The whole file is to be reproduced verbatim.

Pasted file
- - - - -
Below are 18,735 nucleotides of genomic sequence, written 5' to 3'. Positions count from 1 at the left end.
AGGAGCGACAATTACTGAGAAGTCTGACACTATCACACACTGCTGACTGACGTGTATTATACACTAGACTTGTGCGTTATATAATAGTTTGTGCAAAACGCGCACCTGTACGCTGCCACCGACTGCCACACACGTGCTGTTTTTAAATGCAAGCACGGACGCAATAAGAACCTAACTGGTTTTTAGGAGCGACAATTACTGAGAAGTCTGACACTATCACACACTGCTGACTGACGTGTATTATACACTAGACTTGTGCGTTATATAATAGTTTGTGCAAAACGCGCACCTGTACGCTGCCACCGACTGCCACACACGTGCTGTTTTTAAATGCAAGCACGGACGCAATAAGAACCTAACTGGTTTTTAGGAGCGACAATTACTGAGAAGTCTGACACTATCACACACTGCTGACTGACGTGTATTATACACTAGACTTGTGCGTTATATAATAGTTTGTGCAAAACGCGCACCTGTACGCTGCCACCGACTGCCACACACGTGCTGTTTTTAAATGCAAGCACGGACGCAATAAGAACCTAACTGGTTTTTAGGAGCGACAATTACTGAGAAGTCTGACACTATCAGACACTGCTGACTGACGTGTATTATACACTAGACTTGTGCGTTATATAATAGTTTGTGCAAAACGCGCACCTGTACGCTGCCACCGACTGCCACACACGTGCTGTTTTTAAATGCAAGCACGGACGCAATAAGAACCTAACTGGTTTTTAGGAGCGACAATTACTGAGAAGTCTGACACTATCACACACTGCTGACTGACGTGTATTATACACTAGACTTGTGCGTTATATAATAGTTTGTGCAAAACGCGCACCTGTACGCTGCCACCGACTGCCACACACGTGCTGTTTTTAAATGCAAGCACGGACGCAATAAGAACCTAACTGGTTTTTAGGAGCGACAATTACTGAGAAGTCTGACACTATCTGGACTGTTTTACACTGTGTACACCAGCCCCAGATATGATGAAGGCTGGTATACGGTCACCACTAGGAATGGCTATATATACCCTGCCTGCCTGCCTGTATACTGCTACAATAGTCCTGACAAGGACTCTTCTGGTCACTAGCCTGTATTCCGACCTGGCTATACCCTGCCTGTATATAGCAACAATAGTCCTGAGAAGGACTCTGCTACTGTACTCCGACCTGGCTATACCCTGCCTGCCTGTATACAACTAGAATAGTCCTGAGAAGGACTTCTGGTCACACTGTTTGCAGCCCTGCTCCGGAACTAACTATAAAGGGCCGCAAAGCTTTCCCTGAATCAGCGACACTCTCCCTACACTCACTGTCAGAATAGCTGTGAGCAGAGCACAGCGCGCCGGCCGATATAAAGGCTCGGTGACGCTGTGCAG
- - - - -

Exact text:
Below are 18,735 nucleotides of genomic sequence, written 5' to 3'. Positions count from 1 at the left end.
AGGAGCGACAATTACTGAGAAGTCTGACACTATCACACACTGCTGACTGACGTGTATTATACACTAGACTTGTGCGTTATATAATAGTTTGTGCAAAACGCGCACCTGTACGCTGCCACCGACTGCCACACACGTGCTGTTTTTAAATGCAAGCACGGACGCAATAAGAACCTAACTGGTTTTTAGGAGCGACAATTACTGAGAAGTCTGACACTATCACACACTGCTGACTGACGTGTATTATACACTAGACTTGTGCGTTATATAATAGTTTGTGCAAAACGCGCACCTGTACGCTGCCACCGACTGCCACACACGTGCTGTTTTTAAATGCAAGCACGGACGCAATAAGAACCTAACTGGTTTTTAGGAGCGACAATTACTGAGAAGTCTGACACTATCACACACTGCTGACTGACGTGTATTATACACTAGACTTGTGCGTTATATAATAGTTTGTGCAAAACGCGCACCTGTACGCTGCCACCGACTGCCACACACGTGCTGTTTTTAAATGCAAGCACGGACGCAATAAGAACCTAACTGGTTTTTAGGAGCGACAATTACTGAGAAGTCTGACACTATCAGACACTGCTGACTGACGTGTATTATACACTAGACTTGTGCGTTATATAATAGTTTGTGCAAAACGCGCACCTGTACGCTGCCACCGACTGCCACACACGTGCTGTTTTTAAATGCAAGCACGGACGCAATAAGAACCTAACTGGTTTTTAGGAGCGACAATTACTGAGAAGTCTGACACTATCACACACTGCTGACTGACGTGTATTATACACTAGACTTGTGCGTTATATAATAGTTTGTGCAAAACGCGCACCTGTACGCTGCCACCGACTGCCACACACGTGCTGTTTTTAAATGCAAGCACGGACGCAATAAGAACCTAACTGGTTTTTAGGAGCGACAATTACTGAGAAGTCTGACACTATCTGGACTGTTTTACACTGTGTACACCAGCCCCAGATATGATGAAGGCTGGTATACGGTCACCACTAGGAATGGCTATATATACCCTGCCTGCCTGCCTGTATACTGCTACAATAGTCCTGACAAGGACTCTTCTGGTCACTAGCCTGTATTCCGACCTGGCTATACCCTGCCTGTATATAGCAACAATAGTCCTGAGAAGGACTCTGCTACTGTACTCCGACCTGGCTATACCCTGCCTGCCTGTATACAACTAGAATAGTCCTGAGAAGGACTTCTGGTCACACTGTTTGCAGCCCTGCTCCGGAACTAACTATAAAGGGCCGCAAAGCTTTCCCTGAATCAGCGACACTCTCCCTACACTCACTGTCAGAATAGCTGTGAGCAGAGCACAGCGCGCCGGCCGATATAAAGGCTCGGTGACGCTGTGCAG